Acidic oceans dissolving sea creatures’ shells
Tokyo: Shells of sea snails are being dissolved by global warming - leaving them defenceless against predators, according to new research.
Waters around Antarctica are becoming more acidic due to increased levels of carbon dioxide and are corroding the protective outer layer of swimming snails, found the study by a team of international researchers. The situation is worse in polar regions because the gas is more soluble in cold water, the ‘Daily Mail’ reported. - IANS
Too much tech use can give you ‘semi-somnia’
London: A growing number of people are now suffering from a newly identified sleep disorder called ‘semi-somnia’ triggered by stress and technology use, sleep experts say.
Rather than totally sleepless nights, sufferers of semi-somnia experience short bouts of sleep disruption - perhaps on particularly busy or stressful days, experts claim. An Indian-origin expert has even coined a phrase ‘fizzy sleep’ to explain sleep difficulties faced by sufferers. PTI
Two Titanic menus auctioned for 100,000 pounds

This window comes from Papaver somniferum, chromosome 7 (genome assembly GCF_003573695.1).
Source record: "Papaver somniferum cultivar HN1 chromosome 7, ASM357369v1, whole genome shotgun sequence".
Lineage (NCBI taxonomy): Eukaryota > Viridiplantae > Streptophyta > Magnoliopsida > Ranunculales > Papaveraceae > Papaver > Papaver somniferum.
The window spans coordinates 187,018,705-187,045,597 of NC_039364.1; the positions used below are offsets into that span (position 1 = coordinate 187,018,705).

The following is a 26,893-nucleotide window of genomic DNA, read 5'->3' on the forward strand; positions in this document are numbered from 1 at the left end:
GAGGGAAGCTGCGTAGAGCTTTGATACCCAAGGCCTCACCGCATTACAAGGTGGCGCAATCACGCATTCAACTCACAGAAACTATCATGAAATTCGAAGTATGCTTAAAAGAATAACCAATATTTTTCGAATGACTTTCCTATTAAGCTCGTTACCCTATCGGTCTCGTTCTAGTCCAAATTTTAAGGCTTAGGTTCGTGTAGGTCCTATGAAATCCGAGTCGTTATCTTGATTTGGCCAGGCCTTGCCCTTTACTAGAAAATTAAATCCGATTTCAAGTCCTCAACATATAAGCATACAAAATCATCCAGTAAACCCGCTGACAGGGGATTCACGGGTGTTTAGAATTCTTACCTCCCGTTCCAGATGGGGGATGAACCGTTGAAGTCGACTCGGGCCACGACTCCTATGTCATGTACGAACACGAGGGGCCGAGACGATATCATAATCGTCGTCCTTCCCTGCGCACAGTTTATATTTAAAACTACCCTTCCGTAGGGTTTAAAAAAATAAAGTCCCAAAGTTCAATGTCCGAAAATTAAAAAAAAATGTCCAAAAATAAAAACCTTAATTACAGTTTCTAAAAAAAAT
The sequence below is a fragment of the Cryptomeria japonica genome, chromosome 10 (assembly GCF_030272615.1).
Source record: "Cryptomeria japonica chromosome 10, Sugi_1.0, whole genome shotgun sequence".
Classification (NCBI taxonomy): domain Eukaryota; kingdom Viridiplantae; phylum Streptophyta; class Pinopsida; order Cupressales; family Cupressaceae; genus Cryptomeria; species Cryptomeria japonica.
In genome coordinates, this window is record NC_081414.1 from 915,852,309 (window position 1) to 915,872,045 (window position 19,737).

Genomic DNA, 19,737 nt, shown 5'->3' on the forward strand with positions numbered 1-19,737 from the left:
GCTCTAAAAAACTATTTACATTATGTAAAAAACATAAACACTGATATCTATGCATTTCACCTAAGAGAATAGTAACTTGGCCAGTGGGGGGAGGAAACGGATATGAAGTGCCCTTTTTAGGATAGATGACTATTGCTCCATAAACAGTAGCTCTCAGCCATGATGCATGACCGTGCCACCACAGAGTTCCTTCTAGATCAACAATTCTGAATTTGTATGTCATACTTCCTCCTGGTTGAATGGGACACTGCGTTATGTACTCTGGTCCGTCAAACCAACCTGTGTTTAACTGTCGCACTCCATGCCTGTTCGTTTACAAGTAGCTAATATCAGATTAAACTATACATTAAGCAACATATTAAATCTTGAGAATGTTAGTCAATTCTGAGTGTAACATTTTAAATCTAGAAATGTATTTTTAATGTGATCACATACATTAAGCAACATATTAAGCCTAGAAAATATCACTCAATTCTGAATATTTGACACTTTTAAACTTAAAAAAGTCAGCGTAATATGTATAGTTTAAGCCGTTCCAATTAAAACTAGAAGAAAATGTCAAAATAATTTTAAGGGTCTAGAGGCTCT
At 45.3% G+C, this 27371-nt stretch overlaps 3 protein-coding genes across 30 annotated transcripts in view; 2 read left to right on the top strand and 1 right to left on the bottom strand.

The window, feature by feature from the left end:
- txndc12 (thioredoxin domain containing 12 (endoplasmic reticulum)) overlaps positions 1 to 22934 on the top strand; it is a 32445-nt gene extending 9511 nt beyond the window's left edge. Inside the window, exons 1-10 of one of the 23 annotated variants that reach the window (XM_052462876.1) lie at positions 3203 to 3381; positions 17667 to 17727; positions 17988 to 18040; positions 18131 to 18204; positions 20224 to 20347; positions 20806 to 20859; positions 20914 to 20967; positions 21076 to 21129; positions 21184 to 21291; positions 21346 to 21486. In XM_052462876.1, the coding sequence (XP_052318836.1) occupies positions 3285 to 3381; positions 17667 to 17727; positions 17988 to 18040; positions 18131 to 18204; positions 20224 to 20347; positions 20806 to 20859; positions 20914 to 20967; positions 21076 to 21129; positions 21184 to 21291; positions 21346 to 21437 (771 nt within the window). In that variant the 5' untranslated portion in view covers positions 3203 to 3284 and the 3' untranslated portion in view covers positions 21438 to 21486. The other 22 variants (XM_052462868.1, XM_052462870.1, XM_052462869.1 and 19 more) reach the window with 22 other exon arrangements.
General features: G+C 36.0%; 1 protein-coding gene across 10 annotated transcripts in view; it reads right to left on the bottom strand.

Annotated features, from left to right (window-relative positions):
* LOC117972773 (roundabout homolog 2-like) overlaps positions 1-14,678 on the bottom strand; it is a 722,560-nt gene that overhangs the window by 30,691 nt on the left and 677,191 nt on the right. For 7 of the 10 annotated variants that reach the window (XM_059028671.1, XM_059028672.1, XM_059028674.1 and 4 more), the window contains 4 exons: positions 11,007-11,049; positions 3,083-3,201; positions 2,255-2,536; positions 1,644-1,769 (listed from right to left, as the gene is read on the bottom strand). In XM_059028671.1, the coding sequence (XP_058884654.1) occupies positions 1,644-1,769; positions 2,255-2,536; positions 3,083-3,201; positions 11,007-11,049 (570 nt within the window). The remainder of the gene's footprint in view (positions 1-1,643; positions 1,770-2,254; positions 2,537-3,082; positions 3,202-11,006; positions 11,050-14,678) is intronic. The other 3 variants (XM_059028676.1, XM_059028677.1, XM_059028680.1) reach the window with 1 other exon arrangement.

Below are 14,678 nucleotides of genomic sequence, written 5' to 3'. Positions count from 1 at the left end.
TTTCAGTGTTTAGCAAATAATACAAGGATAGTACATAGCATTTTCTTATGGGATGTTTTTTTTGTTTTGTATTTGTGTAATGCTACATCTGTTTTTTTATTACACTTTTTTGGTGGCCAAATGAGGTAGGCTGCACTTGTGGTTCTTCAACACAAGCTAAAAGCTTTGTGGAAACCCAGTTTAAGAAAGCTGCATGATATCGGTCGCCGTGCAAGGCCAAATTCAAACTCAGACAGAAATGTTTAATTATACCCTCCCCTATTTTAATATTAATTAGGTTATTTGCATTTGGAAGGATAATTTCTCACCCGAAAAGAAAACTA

London: Two Titanic menus, including one for a meal for first-class passengers on the day the ill-fated ship made its maiden voyage, have sold for a staggering 100,000 pounds at an auction. One of the menu auctioned was for the meal on the day the ship made its maiden voyage on April 10, 1912. It was taken as a souvenir by two fishmonger brothers, Richard and Stanley May, who used the Titanic as a way to reach Queenstown, Ireland. It was passed down through the family and brought to auction on November 24, where it sold for a record breaking price of 64,000 pounds. The second menu was sold for 36,000 pounds, the Daily Mail reported. PTI
Words like ‘binge drink’, ‘washed-up’ are from World War I
London: The World War I, the conflict that ended almost a century ago, is responsible for hundreds of words and phrases being used today in the English language, according to a new study. Terms believed to have become common parlance because of the war include ‘cushy’, ‘snapshot’, ‘bloke’, ‘wash out’, ‘binge drink’ and ‘pushing up daisies’, the ‘Daily Mail’ reported.
It is claimed that many of the phrases had previously been used by just one geographical region or social class before the war - until hundreds of thousands of British men were forced to mix with one another in the trenches. Historians Peter Doyle and Julian Walker have traced the striking development of the English language between 1914 and 1918. PTI